This new round of funding will help them set up a commercial plant, which will be ready for operation by January next year. The startup is aiming for a full production capacity of 25,000 tons per year.

Over the next five years, the startup aims to produce 300,000 tonnes of sustainable insect protein per year, recovering 7.5 million tonnes of food waste and agricultural by-products.

Loopworm will also work with the B2B model, supplying the proteins or fats to feed manufacturers and pet food manufacturers who can formulate the feeds themselves to sell to farmers and pet owners. .

He wants to enter the market in 18 months, selling not only in India but also in the US and European markets where he expects to find higher demand and prices.

Regional fundraising

When it comes to fundraising, Bagaria notes that some startups might take longer to secure funding compared to their counterparts in developed countries where economies are more focused on sustainability and climate technology.

“People talk about climate tech and sustainability, but their confidence in the solutions as a business is limited. It actually makes the whole fundraising process difficult,” he says.

“They very much appreciate all of these solutions, because they understand the value of them, but the funding that is coming in is limited. You have to present and demonstrate a proof of concept before you can be awarded a contract and we have been doing this since we started. Once you get funding I guess the journey becomes easier as it shows the business is working.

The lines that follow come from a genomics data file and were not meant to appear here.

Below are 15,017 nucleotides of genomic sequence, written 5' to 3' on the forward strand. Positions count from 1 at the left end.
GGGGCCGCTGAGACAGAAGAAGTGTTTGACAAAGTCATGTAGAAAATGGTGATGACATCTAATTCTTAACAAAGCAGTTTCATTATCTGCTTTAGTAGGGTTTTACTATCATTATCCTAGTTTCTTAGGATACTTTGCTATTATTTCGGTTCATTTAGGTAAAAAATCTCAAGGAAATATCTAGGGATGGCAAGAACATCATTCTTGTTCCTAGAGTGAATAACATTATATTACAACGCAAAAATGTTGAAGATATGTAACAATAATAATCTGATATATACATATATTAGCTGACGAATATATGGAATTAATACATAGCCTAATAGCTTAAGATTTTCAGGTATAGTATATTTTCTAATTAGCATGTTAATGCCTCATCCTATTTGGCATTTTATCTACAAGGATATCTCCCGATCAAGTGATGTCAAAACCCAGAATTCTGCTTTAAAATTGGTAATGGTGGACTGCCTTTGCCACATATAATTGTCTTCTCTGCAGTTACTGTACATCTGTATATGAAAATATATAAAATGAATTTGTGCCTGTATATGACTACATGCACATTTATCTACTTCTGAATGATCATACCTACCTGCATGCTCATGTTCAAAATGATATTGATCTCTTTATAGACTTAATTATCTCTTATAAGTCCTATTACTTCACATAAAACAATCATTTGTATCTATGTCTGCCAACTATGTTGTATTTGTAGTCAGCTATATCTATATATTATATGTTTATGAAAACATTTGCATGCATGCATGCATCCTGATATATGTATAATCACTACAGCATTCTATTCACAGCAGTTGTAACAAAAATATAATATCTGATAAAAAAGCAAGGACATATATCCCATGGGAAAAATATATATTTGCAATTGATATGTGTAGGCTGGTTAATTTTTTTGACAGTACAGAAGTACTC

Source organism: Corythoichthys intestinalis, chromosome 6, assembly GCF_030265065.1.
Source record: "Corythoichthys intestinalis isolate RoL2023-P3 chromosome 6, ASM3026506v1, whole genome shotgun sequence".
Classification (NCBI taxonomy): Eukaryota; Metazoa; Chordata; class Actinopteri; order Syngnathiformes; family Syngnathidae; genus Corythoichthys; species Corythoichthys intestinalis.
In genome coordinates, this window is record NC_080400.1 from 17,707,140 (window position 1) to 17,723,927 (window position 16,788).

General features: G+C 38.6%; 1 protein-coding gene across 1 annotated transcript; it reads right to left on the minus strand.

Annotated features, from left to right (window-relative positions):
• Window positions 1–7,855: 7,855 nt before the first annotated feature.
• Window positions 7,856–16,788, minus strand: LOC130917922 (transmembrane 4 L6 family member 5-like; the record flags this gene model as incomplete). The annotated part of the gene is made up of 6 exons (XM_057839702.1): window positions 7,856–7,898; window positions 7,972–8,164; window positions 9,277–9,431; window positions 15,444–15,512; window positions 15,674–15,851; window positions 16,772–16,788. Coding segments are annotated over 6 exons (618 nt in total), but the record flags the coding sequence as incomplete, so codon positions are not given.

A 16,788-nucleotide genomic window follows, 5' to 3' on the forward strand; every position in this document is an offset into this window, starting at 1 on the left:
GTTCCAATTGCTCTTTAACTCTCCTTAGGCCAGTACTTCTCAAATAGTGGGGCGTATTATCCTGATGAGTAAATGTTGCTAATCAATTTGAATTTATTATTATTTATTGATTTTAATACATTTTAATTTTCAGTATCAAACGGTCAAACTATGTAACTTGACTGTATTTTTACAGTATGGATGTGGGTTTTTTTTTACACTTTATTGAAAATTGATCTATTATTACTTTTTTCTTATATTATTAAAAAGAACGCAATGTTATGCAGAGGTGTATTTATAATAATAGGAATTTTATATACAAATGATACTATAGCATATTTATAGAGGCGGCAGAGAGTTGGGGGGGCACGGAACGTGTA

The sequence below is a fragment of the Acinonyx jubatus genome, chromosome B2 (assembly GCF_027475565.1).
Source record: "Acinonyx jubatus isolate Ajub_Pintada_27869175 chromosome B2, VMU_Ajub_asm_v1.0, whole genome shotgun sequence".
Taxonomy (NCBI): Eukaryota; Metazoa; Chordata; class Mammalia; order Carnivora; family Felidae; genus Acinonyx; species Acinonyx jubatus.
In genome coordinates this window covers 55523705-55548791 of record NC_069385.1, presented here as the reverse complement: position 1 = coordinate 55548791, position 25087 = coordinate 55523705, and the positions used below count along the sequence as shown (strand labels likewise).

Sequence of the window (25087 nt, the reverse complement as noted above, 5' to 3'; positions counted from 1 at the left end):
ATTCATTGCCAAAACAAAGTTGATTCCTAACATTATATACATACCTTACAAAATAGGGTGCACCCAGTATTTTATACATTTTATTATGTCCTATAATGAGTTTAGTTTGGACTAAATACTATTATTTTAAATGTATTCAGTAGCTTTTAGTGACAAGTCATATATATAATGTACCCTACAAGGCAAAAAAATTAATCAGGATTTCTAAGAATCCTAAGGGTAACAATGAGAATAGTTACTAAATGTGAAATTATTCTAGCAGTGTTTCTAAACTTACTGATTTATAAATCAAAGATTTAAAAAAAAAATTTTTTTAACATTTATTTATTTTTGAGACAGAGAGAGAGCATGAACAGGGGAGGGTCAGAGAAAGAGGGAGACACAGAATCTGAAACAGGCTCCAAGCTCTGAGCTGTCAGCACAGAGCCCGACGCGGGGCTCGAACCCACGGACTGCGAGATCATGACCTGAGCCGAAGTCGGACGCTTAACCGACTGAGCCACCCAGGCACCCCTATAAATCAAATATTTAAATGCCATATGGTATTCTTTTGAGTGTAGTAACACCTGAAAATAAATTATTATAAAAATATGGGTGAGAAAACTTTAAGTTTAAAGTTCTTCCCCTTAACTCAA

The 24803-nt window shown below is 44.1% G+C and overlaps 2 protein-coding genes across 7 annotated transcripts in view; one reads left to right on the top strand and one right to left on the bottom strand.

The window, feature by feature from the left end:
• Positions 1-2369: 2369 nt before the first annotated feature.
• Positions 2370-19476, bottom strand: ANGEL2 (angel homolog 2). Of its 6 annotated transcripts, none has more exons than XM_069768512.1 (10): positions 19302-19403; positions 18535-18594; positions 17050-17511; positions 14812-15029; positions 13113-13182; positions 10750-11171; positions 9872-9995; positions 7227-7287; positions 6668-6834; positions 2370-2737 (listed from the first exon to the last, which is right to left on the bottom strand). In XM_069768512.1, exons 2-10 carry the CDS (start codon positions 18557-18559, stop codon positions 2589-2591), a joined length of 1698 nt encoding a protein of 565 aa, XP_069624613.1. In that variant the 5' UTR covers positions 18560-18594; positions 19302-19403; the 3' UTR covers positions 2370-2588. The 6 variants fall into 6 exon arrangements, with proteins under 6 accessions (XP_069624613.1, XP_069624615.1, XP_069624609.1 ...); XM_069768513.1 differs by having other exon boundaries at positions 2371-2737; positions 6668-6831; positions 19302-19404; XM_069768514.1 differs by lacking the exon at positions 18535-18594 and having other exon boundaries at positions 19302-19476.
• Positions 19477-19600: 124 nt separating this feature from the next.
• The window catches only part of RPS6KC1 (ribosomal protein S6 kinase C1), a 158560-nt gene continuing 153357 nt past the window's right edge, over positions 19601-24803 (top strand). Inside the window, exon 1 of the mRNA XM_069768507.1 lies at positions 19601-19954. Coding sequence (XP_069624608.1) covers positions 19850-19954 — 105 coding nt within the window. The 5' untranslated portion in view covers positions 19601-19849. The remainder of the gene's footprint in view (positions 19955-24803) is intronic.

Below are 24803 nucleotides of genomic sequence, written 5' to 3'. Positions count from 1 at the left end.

The startup is currently stuck on revenue generation and scaling and will explore different properties or functionalities of insect-based products that could be, for example, human consumption in the future.

“Insect products are a major driver of sustainability, when I think they should promote health and nutrition first and then sustainability as a supplement,” he says.

“Sustainability alone cannot lead humans to insect-based foods because there are a number of choices. You have a lot of plant-based choices, fungus-based choices, and the choices are huge. There must be a significant health or nutritional benefit that would push this into the human market.

Other Indian companies in this niche include Insectifii, Keetup and Freshrooms Lifesciences.

What they say

“Omnivore is delighted to support Loopworm as part of our OmniX Bio initiative, which aims to pave the way for agribusiness life sciences in India. Loopworm sees huge potential in transforming cultivated insects into value-added nutrients and ingredients, and Omnivore believes the company will quickly become one of India’s leading biotech startups,” said Mark Kahn, Managing Partner at Omnivore.

Ashish Jain, Partner at WaterBridge Ventures, commented, “We are delighted to see Ankit and Abhi finding sustainable and scalable food resources that are traceable and therefore easier to adopt by the general public. Loopworm, sitting at the forefront of climate technology and food technology, has the potential to continue moving up the value chain as its product line evolves and emerges as a truly large-scale player.